How Do Teachers Integrate STEM into K-12 Classrooms?

A group of students stand around a table where a pan filled with soil and fake grass sits at a steep angle, one boy in a gray shirt pours water.
A group of students stand around a table where a pan filled with soil and fake grass sits at a steep angle, one boy in a gray shirt pours water.
Teachers who integrated engineering design projects, like this landslide model, observed higher engagement from their students.

New teaching standards call for weaving science, technology, engineering and math (STEM) into classrooms better. What makes this integration effective?

A research team led by Michigan Technological University set out to find what makes STEM integration tick. Their research—published in the International Journal of STEM Education (DOI: 10.1186/s40594-018-0101-z)—followed several case studies to observe the impacts of low, medium and high degrees of integration within a classroom. They found that across the board the greatest challenge that teachers face is making explicit connections between STEM fields while balancing the need for context and student engagement.

Emily Dare, assistant professor of STEM education at Michigan Tech, is lead author of the study. She says different teachers have different approaches to STEM integration.

“This alone is not terribly surprising, as we know that teachers conceptualize integrated STEM in multiple ways,” Dare says. “What is new about this current study is that this degree of integration may be related to a teacher's understanding in making explicit and meaningful connections between the disciplines, as opposed to assuming that students will make those connections on their own.”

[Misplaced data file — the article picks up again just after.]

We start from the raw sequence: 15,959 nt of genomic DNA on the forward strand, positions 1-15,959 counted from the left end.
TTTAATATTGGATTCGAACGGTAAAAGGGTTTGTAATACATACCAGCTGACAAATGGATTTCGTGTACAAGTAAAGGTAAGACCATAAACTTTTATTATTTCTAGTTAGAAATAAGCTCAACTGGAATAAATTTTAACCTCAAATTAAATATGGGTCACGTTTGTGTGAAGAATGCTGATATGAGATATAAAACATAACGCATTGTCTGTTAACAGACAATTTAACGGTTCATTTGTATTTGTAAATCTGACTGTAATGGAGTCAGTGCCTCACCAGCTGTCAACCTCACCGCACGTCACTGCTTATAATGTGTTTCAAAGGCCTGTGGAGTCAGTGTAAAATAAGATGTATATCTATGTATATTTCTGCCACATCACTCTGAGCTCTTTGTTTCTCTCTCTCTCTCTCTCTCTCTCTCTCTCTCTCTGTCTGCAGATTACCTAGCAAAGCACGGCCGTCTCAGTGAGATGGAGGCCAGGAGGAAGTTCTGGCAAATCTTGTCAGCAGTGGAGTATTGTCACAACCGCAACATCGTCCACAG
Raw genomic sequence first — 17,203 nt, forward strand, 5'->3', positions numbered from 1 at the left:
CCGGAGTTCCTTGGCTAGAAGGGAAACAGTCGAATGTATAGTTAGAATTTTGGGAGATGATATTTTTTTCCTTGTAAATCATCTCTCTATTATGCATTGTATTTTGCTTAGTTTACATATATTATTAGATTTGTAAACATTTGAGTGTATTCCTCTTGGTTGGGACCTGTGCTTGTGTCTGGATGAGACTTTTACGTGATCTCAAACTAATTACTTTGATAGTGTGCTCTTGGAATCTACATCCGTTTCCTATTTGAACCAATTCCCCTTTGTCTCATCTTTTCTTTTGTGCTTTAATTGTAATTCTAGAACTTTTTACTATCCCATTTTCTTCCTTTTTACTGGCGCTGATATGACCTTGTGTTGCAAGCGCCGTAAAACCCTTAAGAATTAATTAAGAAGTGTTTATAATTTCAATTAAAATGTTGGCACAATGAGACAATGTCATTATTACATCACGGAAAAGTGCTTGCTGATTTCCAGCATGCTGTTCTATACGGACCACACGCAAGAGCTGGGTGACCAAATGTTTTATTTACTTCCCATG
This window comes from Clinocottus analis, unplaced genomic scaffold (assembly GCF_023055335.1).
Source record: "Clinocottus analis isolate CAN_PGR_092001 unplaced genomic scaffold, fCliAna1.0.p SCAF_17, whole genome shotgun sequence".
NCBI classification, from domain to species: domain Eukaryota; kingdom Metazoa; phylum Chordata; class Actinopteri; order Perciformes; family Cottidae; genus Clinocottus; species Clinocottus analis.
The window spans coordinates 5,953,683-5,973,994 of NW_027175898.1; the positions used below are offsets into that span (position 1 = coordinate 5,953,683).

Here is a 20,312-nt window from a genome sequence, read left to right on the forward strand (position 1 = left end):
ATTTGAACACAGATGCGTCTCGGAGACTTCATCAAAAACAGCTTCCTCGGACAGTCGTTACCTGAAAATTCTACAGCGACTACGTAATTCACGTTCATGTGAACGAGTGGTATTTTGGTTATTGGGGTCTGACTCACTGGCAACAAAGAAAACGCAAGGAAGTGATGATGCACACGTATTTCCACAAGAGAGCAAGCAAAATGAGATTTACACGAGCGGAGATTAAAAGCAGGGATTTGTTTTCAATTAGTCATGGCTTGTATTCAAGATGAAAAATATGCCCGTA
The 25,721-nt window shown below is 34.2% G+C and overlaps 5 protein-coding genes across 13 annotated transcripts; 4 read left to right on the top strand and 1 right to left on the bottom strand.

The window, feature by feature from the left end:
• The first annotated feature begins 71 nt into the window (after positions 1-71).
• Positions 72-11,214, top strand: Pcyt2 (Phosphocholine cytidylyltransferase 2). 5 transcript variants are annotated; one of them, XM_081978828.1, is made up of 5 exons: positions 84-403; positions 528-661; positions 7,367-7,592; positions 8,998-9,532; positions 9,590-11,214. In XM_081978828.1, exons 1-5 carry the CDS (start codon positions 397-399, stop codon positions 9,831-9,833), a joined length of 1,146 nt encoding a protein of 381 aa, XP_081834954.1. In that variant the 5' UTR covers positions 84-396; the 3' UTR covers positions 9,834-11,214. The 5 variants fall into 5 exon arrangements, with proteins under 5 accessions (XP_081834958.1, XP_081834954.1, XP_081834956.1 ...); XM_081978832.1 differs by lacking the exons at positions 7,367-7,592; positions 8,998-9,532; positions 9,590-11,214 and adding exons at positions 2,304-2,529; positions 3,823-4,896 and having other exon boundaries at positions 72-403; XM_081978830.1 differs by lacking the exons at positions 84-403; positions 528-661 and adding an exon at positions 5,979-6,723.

Teachers start to implement Next Generation Science Standards (NGSS)

Although the call for improving STEM education is widespread, like in the NGSS, there is little guidance for teachers on how to do so.

Dare and her co-authors—Joshua Ellis of Michigan Tech and Gillian Roehrig of the University of Minnesota—worked with nine middle school science teachers to assess STEM integration in their classrooms. The researchers relied on both reflective interviews with the teachers and classroom implementation data, like the number of instructional days dedicated to two or more disciplines and the amount of time given to each discipline.

“The teachers who integrated more often in their class appeared to be more critical of their instruction,” Dare says, “And after their first time implementing integrated STEM instruction, they were already considering ways in which to improve their practice.”

She explains that this speaks volumes about teachers' motivation and dedication to incorporating these approaches in their classrooms: If they find the integrated approach valuable, they may be more willing to spend time helping students make those content connections.

STEM education calls for connecting science, technology, engineering and math

Three themes arose from the results of Dare and her collaborators’ work that distinguished low, medium and high STEM integration.